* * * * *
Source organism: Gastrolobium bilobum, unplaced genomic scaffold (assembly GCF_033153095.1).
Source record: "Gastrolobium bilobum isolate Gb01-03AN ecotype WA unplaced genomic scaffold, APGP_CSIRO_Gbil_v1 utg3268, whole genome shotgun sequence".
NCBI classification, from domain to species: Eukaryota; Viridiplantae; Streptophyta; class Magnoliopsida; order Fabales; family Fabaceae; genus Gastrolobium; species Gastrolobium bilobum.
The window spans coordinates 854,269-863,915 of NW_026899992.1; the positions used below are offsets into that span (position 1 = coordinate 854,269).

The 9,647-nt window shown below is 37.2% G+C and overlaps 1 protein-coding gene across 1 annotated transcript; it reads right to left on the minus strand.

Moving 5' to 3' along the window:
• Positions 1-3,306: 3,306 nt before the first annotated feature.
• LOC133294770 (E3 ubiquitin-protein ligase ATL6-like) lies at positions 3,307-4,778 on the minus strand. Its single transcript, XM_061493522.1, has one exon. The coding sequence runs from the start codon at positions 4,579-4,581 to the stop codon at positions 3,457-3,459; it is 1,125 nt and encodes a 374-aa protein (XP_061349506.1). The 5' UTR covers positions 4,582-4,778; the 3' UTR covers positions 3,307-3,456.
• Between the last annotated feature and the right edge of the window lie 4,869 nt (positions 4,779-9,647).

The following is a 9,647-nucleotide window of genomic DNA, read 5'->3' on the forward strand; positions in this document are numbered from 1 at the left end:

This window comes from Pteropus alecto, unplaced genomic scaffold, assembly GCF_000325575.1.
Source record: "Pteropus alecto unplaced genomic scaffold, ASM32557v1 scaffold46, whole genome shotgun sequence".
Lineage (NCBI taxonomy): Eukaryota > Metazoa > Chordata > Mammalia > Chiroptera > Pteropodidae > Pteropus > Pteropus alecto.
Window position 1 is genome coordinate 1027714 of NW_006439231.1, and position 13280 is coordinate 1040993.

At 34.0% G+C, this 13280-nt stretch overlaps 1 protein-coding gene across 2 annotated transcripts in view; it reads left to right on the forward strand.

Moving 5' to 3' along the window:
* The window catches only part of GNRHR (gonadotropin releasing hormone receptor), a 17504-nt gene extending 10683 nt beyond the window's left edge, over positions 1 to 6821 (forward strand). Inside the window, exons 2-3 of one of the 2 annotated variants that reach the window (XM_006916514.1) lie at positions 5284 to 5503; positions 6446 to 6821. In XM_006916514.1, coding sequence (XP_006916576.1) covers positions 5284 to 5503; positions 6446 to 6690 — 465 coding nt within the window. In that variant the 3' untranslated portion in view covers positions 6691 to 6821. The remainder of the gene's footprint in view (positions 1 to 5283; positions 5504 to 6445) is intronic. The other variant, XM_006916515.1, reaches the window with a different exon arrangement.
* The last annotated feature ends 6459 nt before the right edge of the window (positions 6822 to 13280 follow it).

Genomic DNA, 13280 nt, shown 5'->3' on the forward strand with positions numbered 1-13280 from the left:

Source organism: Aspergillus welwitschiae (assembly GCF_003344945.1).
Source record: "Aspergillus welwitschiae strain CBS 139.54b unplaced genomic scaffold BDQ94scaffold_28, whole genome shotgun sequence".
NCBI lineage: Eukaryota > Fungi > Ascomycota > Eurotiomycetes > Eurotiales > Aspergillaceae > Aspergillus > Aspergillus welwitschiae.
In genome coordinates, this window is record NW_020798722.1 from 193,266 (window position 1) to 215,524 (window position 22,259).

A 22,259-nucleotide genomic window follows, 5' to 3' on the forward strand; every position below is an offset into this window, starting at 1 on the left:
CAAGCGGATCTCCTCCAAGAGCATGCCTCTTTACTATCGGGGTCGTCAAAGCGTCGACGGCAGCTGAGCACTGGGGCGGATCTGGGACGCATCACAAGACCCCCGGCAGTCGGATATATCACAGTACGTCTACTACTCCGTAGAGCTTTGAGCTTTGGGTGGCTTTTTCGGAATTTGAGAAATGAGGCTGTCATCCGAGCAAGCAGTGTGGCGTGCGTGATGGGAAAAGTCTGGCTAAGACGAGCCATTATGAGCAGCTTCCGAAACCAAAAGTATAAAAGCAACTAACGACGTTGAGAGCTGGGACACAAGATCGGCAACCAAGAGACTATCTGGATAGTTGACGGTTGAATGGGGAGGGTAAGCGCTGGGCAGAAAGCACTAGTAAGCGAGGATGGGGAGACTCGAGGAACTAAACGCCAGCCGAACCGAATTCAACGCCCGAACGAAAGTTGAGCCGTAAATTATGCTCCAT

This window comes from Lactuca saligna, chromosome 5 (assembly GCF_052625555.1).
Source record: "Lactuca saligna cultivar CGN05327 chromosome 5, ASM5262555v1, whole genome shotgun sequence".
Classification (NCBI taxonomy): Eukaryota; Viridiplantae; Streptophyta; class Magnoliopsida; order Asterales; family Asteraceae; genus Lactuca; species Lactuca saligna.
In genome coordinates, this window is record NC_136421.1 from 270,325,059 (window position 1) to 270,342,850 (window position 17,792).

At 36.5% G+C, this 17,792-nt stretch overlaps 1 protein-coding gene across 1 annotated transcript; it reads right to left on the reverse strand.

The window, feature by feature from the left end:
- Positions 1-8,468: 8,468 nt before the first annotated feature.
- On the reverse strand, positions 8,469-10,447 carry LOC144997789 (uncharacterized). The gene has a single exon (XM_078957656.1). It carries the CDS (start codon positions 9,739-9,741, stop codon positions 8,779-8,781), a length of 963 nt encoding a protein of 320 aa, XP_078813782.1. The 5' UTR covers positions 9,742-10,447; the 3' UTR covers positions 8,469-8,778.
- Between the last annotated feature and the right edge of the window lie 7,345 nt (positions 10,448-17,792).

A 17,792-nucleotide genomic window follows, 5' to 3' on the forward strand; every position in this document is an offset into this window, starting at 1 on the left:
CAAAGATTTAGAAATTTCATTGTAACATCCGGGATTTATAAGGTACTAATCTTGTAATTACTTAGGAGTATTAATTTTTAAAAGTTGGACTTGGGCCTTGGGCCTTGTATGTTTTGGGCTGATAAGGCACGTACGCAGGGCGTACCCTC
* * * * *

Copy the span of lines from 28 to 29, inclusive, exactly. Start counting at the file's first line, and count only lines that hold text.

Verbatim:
Classification (NCBI taxonomy): Eukaryota; Viridiplantae; Streptophyta; class Magnoliopsida; order Asterales; family Asteraceae; genus Lactuca; species Lactuca saligna.
In genome coordinates, this window is record NC_136421.1 from 270,325,059 (window position 1) to 270,342,850 (window position 17,792).